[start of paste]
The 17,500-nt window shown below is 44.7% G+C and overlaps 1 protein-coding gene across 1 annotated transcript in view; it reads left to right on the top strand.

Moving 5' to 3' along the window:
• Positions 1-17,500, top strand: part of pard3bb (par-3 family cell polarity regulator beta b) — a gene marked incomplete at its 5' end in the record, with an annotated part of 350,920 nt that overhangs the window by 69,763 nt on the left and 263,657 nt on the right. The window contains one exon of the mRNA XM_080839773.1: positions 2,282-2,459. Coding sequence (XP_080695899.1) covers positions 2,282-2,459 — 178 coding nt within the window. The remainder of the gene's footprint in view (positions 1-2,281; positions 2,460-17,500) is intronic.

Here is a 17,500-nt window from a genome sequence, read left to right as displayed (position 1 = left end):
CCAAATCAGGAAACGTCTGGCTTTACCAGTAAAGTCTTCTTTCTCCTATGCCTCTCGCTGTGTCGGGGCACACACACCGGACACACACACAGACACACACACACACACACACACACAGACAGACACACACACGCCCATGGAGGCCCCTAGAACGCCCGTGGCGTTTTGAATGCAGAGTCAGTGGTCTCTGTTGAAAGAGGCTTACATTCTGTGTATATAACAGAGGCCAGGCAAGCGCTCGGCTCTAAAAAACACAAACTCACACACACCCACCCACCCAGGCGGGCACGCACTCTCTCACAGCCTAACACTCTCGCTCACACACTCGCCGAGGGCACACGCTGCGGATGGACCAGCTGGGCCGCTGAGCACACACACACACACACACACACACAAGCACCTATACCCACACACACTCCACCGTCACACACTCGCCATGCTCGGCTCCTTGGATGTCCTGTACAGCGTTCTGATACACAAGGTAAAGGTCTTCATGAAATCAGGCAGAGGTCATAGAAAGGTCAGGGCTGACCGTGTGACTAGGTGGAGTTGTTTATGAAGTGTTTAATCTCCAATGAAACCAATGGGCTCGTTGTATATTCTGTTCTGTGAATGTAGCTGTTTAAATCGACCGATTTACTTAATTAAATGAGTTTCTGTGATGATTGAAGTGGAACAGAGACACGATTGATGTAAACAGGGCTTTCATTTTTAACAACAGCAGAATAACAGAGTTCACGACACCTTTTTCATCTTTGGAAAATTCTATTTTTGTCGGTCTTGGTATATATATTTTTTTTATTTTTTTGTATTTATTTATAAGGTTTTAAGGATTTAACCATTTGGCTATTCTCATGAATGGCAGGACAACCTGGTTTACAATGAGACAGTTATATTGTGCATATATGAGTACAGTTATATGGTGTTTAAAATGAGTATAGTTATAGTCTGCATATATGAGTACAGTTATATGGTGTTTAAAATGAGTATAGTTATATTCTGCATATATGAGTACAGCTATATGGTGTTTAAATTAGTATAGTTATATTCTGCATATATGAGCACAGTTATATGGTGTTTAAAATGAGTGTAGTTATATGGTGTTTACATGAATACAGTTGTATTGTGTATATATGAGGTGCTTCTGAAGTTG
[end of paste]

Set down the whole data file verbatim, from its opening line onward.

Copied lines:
The 17,500-nt window shown below is 44.7% G+C and overlaps 1 protein-coding gene across 1 annotated transcript in view; it reads left to right on the top strand.

Moving 5' to 3' along the window:
• Positions 1-17,500, top strand: part of pard3bb (par-3 family cell polarity regulator beta b) — a gene marked incomplete at its 5' end in the record, with an annotated part of 350,920 nt that overhangs the window by 69,763 nt on the left and 263,657 nt on the right. The window contains one exon of the mRNA XM_080839773.1: positions 2,282-2,459. Coding sequence (XP_080695899.1) covers positions 2,282-2,459 — 178 coding nt within the window. The remainder of the gene's footprint in view (positions 1-2,281; positions 2,460-17,500) is intronic.

Here is a 17,500-nt window from a genome sequence, read left to right as displayed (position 1 = left end):
CCAAATCAGGAAACGTCTGGCTTTACCAGTAAAGTCTTCTTTCTCCTATGCCTCTCGCTGTGTCGGGGCACACACACCGGACACACACACAGACACACACACACACACACACACACAGACAGACACACACACGCCCATGGAGGCCCCTAGAACGCCCGTGGCGTTTTGAATGCAGAGTCAGTGGTCTCTGTTGAAAGAGGCTTACATTCTGTGTATATAACAGAGGCCAGGCAAGCGCTCGGCTCTAAAAAACACAAACTCACACACACCCACCCACCCAGGCGGGCACGCACTCTCTCACAGCCTAACACTCTCGCTCACACACTCGCCGAGGGCACACGCTGCGGATGGACCAGCTGGGCCGCTGAGCACACACACACACACACACACACACAAGCACCTATACCCACACACACTCCACCGTCACACACTCGCCATGCTCGGCTCCTTGGATGTCCTGTACAGCGTTCTGATACACAAGGTAAAGGTCTTCATGAAATCAGGCAGAGGTCATAGAAAGGTCAGGGCTGACCGTGTGACTAGGTGGAGTTGTTTATGAAGTGTTTAATCTCCAATGAAACCAATGGGCTCGTTGTATATTCTGTTCTGTGAATGTAGCTGTTTAAATCGACCGATTTACTTAATTAAATGAGTTTCTGTGATGATTGAAGTGGAACAGAGACACGATTGATGTAAACAGGGCTTTCATTTTTAACAACAGCAGAATAACAGAGTTCACGACACCTTTTTCATCTTTGGAAAATTCTATTTTTGTCGGTCTTGGTATATATATTTTTTTTATTTTTTTGTATTTATTTATAAGGTTTTAAGGATTTAACCATTTGGCTATTCTCATGAATGGCAGGACAACCTGGTTTACAATGAGACAGTTATATTGTGCATATATGAGTACAGTTATATGGTGTTTAAAATGAGTATAGTTATAGTCTGCATATATGAGTACAGTTATATGGTGTTTAAAATGAGTATAGTTATATTCTGCATATATGAGTACAGCTATATGGTGTTTAAATTAGTATAGTTATATTCTGCATATATGAGCACAGTTATATGGTGTTTAAAATGAGTGTAGTTATATGGTGTTTACATGAATACAGTTGTATTGTGTATATATGAGGTGCTTCTGAAGTTG